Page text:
I was in a discussion about Greenfield’s future and one subject discussed was the Greene Countrie Towne Festival. My personal thought is that it never has a reason for being. What does it celebrate, what is its theme? Wilmington has it’s Banana Split Festival and Hillsboro its Festival of the Bells. Each is themed on a historical reality about its past.
The constant in Greenfield’s yearly gathering is the antique car show and at one time the festival was renamed Wheels of Progress festival in some attempt at a theme. But, other than the historical presence of the C.R. Patterson Company there is little historical connection to the automobile industry. In the past 40-years, however, a goodly portion of the village’s economy has been economically dependent on that industry. But, is it enough to structure a celebration around?
We have the McClain legacy and a sister-village in Georgia. Atco Village (now a part of Cartersville, GA) was founded by E.L. McClain to produce cloth for his factories here in Greenfield and elsewhere. We have a completely unique educational campus that was given birth by McClain’s successes.
A decade ago I drove to Beaux Bridge, Louisiana to attend the world’s largest and oldest crawfish festival. It was absolutely the best festival I’ve ever attended and here’s why. It had a definite theme, the celebration and honoring of the area’s Cajun culture and other things Gulf Coast. It was held in a fenced in area and the crowd paid a minimal entre fee making crowd control and security excellent. And since this was a Cajun celebration, everything from the food to the flea market was Cajun themed. There wasn’t any scraggly dude selling Sturgis, SD t-shirts or Italian pizza or Polish sausage sandwiches. If it wasn’t Cajun related it wasn’t going to be sold there.
The food vendors were all local organizations. Years ago difference clubs, etc., had signed up for certain foods and they owned the market on that item. The Elks had the Crawfish Etouffee booth, the Kiwanis Club the crawfish & potato boil, the Rotary Club was deep-frying alligator tail, the Junior League was making shrimp po’ boy sandwiches, and the Girl Scouts were peddling bread pudding & hard sauce.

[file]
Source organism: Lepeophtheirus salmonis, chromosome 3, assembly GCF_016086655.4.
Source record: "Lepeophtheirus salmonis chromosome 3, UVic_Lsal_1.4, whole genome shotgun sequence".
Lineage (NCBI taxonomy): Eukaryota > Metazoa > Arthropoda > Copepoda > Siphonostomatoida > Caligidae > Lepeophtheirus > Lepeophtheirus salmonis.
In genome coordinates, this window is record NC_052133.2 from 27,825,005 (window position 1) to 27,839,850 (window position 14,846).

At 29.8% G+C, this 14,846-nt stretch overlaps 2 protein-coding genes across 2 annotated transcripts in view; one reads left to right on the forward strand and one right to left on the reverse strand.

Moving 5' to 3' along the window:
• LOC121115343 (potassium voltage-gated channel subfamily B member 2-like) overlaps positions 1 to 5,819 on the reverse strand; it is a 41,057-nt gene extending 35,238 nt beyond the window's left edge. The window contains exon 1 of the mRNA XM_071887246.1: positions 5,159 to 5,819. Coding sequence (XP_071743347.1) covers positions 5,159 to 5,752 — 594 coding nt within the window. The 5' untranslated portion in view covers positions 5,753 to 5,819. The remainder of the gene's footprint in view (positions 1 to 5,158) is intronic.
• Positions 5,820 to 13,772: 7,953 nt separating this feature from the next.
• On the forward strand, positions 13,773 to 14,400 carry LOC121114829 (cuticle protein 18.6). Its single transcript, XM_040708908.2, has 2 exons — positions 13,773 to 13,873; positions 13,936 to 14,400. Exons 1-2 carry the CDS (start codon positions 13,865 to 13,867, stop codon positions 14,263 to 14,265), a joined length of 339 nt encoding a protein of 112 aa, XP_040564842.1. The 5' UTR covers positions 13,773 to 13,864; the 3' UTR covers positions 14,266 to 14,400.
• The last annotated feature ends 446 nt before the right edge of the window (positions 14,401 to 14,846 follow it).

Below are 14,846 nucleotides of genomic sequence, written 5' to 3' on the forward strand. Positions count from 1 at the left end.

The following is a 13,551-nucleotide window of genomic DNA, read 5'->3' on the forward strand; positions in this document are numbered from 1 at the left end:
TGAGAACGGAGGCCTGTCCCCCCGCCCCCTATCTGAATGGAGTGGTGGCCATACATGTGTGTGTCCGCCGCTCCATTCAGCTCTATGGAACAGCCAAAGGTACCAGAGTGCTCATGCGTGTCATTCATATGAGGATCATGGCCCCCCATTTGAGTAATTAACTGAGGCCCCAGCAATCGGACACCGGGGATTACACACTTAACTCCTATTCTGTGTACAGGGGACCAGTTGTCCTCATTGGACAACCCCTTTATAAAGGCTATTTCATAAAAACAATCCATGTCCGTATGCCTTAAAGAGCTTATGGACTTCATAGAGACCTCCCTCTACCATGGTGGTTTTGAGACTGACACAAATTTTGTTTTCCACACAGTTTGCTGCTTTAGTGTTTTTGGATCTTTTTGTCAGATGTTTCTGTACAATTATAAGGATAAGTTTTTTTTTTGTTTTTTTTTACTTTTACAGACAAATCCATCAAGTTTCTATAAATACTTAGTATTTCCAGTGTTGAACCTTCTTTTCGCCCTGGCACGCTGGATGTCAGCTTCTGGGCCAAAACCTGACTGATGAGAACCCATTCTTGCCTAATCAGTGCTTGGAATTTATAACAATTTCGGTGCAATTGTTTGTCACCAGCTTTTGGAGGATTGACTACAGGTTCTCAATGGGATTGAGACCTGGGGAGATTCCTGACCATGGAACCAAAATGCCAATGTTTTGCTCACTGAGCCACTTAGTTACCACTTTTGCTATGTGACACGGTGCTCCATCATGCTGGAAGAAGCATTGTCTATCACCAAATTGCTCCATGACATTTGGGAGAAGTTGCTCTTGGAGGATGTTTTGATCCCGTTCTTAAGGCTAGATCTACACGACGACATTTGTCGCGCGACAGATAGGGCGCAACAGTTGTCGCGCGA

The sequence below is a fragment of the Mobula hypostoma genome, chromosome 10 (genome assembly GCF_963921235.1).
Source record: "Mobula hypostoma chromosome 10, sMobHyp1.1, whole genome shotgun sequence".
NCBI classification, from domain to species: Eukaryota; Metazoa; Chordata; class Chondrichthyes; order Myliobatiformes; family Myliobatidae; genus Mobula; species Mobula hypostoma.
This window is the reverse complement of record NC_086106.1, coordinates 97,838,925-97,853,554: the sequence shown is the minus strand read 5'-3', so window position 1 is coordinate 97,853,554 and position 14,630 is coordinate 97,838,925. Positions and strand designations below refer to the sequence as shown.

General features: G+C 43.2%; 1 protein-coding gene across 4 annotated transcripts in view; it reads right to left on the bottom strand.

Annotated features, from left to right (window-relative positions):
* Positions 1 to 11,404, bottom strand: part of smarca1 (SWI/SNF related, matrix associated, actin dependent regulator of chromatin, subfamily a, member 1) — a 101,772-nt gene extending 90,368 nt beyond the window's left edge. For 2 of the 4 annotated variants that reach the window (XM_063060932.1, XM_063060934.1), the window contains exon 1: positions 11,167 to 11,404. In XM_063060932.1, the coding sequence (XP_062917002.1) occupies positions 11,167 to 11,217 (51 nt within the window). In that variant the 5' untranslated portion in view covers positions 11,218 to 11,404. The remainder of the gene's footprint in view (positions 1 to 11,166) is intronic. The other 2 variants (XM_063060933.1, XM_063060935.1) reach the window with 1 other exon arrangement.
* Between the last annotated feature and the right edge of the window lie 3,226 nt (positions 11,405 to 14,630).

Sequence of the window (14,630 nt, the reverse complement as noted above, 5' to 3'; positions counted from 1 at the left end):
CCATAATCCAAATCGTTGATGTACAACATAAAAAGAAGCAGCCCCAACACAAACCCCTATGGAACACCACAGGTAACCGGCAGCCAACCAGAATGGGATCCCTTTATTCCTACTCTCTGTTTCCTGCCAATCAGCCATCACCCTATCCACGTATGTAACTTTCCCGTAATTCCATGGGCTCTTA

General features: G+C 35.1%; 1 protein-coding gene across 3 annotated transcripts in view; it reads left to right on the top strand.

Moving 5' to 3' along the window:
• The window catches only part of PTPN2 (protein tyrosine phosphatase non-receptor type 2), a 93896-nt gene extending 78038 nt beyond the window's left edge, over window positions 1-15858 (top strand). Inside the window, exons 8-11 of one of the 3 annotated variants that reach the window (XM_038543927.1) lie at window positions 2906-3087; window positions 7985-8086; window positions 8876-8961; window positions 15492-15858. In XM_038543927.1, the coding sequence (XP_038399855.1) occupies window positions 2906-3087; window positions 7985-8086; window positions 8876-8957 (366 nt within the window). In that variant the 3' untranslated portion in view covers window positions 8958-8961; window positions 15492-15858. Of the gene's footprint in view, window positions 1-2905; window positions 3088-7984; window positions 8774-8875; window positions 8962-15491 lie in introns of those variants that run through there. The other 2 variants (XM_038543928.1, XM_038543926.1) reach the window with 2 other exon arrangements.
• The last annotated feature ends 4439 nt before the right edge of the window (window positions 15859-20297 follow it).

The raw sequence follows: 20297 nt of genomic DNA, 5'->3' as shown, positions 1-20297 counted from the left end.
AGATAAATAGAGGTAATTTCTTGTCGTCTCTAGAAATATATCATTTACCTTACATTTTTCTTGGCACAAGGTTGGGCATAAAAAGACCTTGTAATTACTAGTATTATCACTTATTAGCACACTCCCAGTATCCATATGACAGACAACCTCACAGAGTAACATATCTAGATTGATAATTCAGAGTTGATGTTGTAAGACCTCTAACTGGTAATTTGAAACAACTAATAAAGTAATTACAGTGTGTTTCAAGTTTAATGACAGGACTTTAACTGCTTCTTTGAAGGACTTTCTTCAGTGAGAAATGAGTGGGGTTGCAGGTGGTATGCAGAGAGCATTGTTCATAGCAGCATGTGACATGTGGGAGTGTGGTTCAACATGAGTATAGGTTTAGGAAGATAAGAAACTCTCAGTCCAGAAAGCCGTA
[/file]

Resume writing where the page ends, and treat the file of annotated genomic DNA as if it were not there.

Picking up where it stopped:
No Cajun gathering is complete without a little adult libation so New Orelean’s Pat O’Brien had a mobile bar on site mixing up their famous creation, the Hurricane, as well as other traditional NOLA mixed drinks. A beer wagon was present but not vending Bud Light. Louisiana has it’s own breweries and the wagon was selling a variety of draft beers from the local Abita Brewery.
There were three music stages and for most of the day and evening what you heard coming from them was traditional Louisiana folk music performed in the French dialect of the Cajuns, Zydeco, Blues, NOLA style jazz, and maybe a little Southern rock.
I realize that few regions of the nation have a culture so defined and rooted as does Louisiana’s bayous and swamps but someplace in what I experienced is what the minds of this community should consider considering.
Here’s a few more thoughts. In Greenfield’s past is a pretty strong influx of immigration from Ireland and Germany. While they are not identical cultures they do share common elements, they both like beer and have a fondness for potatoes. Before the advent of the factory farm this area was famous for the production of hogs and hogs turn into sausage and the Germans like sausage and sausage goes well with beer. Last year’s very successful and inaugural Oktoberfest is an event that could be tied into these historical connections.
We also have a rather unique historical district. Just consider the collection of historical properties, operated by the Greenfield Historical Society, that exist along McArthur Way. Possibly that could become a new and more controllable location for a festival or celebration.
Finally, I don’t have any definitive ideas about all this. I, and others, are merely trying to brain storm a little about things that could attract attention to the village for something other than the occasional meth lab bust. Festivals and other community events can bring outside dollars, get people involved, reestablish old friendships, foster a better sense of community and common purpose, and other immeasurable positive results.
Once again, I am asking all of you, whether you still live in Greenfield or not, to become a part of the conversation. Put your heads together and give it some thought. Open up and, using this blog or other means to share your ideas and thoughts. You never know what seed of a pearl may lie inside your thoughts.